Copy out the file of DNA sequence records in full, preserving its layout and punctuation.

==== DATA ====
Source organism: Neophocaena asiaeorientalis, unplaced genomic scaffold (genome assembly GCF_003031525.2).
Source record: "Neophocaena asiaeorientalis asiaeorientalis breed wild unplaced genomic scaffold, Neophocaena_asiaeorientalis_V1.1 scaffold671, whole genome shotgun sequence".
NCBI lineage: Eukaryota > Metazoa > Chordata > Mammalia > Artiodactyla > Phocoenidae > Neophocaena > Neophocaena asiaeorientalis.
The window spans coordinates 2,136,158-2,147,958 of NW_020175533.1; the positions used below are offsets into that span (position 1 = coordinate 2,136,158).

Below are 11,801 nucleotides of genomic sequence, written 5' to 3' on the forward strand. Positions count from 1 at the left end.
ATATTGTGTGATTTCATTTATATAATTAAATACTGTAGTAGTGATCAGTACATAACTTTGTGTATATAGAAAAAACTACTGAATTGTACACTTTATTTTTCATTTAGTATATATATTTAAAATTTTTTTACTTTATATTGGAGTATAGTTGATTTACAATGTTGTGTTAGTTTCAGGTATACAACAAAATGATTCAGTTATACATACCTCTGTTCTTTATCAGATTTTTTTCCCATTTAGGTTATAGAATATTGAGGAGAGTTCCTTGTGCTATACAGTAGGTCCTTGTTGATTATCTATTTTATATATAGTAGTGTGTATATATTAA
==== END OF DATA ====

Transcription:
Source organism: Neophocaena asiaeorientalis, unplaced genomic scaffold (genome assembly GCF_003031525.2).
Source record: "Neophocaena asiaeorientalis asiaeorientalis breed wild unplaced genomic scaffold, Neophocaena_asiaeorientalis_V1.1 scaffold671, whole genome shotgun sequence".
NCBI lineage: Eukaryota > Metazoa > Chordata > Mammalia > Artiodactyla > Phocoenidae > Neophocaena > Neophocaena asiaeorientalis.
The window spans coordinates 2,136,158-2,147,958 of NW_020175533.1; the positions used below are offsets into that span (position 1 = coordinate 2,136,158).

Below are 11,801 nucleotides of genomic sequence, written 5' to 3' on the forward strand. Positions count from 1 at the left end.
ATATTGTGTGATTTCATTTATATAATTAAATACTGTAGTAGTGATCAGTACATAACTTTGTGTATATAGAAAAAACTACTGAATTGTACACTTTATTTTTCATTTAGTATATATATTTAAAATTTTTTTACTTTATATTGGAGTATAGTTGATTTACAATGTTGTGTTAGTTTCAGGTATACAACAAAATGATTCAGTTATACATACCTCTGTTCTTTATCAGATTTTTTTCCCATTTAGGTTATAGAATATTGAGGAGAGTTCCTTGTGCTATACAGTAGGTCCTTGTTGATTATCTATTTTATATATAGTAGTGTGTATATATTAA